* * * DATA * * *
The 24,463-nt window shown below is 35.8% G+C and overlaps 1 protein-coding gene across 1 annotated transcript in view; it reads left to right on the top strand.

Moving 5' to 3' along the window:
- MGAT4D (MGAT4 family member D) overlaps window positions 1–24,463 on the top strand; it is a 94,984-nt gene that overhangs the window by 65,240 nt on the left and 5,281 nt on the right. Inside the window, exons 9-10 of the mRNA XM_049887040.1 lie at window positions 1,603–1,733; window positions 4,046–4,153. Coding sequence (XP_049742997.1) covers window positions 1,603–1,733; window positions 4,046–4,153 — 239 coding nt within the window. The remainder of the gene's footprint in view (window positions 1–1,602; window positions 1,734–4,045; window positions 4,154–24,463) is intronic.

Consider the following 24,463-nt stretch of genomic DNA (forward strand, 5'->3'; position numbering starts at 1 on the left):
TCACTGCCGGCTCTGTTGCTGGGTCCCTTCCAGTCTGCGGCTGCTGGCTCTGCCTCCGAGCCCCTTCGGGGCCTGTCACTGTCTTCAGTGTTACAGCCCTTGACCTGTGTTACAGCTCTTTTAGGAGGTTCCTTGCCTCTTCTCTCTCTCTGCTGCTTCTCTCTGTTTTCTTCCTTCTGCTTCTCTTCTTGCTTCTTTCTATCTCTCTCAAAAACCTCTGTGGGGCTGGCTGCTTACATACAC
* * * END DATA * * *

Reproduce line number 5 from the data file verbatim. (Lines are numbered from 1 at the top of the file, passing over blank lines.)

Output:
TCACTGCCGGCTCTGTTGCTGGGTCCCTTCCAGTCTGCGGCTGCTGGCTCTGCCTCCGAGCCCCTTCGGGGCCTGTCACTGTCTTCAGTGTTACAGCCCTTGACCTGTGTTACAGCTCTTTTAGGAGGTTCCTTGCCTCTTCTCTCTCTCTGCTGCTTCTCTCTGTTTTCTTCCTTCTGCTTCTCTTCTTGCTTCTTTCTATCTCTCTCAAAAACCTCTGTGGGGCTGGCTGCTTACATACAC